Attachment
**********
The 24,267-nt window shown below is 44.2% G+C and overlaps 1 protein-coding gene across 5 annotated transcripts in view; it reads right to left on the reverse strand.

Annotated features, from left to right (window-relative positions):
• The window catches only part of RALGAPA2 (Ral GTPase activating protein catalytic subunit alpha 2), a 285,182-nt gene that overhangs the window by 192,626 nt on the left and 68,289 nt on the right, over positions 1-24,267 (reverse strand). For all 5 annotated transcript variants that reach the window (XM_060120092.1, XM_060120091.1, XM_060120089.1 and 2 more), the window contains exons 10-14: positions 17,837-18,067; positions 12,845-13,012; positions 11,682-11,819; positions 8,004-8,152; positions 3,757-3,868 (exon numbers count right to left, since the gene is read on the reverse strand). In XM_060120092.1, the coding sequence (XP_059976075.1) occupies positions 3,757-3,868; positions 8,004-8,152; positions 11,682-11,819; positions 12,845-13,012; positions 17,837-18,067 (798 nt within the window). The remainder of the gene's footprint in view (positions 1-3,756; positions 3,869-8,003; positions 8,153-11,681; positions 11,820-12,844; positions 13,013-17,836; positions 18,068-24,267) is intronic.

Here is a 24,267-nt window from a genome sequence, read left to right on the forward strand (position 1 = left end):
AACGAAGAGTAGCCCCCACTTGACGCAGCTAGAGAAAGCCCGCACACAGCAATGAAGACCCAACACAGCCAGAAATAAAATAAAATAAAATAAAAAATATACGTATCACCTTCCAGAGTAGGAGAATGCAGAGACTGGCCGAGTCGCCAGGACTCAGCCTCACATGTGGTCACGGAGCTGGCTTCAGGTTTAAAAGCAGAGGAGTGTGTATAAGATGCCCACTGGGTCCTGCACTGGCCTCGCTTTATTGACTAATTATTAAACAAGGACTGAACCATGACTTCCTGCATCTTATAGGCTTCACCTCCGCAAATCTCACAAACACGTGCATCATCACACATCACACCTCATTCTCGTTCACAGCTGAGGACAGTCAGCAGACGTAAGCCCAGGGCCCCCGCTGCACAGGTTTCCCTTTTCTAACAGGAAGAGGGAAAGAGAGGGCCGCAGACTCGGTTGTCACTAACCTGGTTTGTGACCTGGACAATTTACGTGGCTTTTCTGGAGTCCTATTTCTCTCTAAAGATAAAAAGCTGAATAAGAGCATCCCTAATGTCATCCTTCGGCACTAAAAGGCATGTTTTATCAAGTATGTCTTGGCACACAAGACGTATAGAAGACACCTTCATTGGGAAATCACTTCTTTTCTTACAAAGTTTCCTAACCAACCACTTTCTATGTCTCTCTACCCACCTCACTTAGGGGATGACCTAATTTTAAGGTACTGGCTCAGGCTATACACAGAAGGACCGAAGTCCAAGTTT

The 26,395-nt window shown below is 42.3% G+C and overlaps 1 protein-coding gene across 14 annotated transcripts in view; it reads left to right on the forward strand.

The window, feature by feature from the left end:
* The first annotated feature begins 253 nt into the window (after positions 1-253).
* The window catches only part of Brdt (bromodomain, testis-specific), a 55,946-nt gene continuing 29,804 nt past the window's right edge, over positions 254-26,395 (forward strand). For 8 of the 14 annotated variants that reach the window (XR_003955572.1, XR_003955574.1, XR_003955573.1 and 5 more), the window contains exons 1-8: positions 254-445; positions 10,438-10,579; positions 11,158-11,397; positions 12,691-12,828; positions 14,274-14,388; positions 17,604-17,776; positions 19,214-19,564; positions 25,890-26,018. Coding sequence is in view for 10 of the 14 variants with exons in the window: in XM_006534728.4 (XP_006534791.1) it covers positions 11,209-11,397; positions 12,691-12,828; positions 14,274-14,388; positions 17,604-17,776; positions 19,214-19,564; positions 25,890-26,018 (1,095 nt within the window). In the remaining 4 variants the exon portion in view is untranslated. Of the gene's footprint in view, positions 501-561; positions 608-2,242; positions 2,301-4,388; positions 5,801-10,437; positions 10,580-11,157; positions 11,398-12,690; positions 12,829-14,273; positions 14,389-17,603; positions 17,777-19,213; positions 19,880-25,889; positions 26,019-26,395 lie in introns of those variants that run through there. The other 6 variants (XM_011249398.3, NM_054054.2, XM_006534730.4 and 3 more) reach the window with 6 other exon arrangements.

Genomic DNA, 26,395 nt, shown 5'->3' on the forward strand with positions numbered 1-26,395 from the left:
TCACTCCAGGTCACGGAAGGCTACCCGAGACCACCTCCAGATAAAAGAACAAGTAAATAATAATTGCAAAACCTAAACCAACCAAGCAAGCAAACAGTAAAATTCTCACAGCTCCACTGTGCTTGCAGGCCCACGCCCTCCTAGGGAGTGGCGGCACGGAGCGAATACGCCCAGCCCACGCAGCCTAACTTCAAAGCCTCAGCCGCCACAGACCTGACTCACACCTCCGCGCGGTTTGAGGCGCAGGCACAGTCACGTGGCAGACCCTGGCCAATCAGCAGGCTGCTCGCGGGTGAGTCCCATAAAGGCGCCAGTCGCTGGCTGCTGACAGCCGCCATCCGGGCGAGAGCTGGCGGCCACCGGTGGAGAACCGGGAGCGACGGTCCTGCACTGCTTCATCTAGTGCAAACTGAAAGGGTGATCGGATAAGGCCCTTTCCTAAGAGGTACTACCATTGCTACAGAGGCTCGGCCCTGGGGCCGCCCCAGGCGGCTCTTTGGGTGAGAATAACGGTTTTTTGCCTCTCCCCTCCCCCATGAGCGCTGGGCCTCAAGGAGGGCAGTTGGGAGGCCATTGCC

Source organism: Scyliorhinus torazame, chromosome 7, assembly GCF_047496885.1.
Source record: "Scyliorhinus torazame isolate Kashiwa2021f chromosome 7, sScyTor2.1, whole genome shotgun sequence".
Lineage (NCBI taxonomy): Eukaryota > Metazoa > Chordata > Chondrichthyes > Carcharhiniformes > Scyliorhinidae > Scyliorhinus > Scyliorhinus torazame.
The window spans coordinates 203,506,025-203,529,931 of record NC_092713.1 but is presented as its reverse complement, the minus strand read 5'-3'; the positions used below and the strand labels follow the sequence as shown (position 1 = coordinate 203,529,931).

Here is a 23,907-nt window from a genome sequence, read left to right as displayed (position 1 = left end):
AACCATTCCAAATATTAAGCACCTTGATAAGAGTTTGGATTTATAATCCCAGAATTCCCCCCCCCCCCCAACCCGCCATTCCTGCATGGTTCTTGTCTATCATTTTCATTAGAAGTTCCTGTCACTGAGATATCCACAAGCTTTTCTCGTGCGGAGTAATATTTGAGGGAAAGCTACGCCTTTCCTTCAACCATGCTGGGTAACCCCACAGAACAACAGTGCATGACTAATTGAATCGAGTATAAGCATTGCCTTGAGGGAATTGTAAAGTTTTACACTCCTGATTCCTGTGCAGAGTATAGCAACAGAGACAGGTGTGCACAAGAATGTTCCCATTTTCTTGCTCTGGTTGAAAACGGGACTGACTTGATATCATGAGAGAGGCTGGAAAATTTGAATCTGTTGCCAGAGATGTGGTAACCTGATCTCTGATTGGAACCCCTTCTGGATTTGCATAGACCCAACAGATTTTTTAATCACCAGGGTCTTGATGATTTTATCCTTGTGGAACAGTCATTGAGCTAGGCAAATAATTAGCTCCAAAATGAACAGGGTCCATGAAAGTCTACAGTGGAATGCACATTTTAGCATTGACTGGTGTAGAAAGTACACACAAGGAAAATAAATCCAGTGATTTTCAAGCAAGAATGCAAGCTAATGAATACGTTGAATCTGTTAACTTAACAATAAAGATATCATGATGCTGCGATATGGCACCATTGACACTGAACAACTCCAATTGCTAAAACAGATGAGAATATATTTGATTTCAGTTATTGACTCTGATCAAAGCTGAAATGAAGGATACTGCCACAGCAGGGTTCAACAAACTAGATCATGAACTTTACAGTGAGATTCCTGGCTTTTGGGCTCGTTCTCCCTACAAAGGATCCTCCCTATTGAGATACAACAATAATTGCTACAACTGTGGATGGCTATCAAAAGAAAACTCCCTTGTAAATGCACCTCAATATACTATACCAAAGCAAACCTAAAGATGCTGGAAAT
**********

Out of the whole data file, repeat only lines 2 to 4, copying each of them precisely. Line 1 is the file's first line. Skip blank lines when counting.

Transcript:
Annotated features, from left to right (window-relative positions):
• The window catches only part of RALGAPA2 (Ral GTPase activating protein catalytic subunit alpha 2), a 285,182-nt gene that overhangs the window by 192,626 nt on the left and 68,289 nt on the right, over positions 1-24,267 (reverse strand). For all 5 annotated transcript variants that reach the window (XM_060120092.1, XM_060120091.1, XM_060120089.1 and 2 more), the window contains exons 10-14: positions 17,837-18,067; positions 12,845-13,012; positions 11,682-11,819; positions 8,004-8,152; positions 3,757-3,868 (exon numbers count right to left, since the gene is read on the reverse strand). In XM_060120092.1, the coding sequence (XP_059976075.1) occupies positions 3,757-3,868; positions 8,004-8,152; positions 11,682-11,819; positions 12,845-13,012; positions 17,837-18,067 (798 nt within the window). The remainder of the gene's footprint in view (positions 1-3,756; positions 3,869-8,003; positions 8,153-11,681; positions 11,820-12,844; positions 13,013-17,836; positions 18,068-24,267) is intronic.

Here is a 24,267-nt window from a genome sequence, read left to right on the forward strand (position 1 = left end):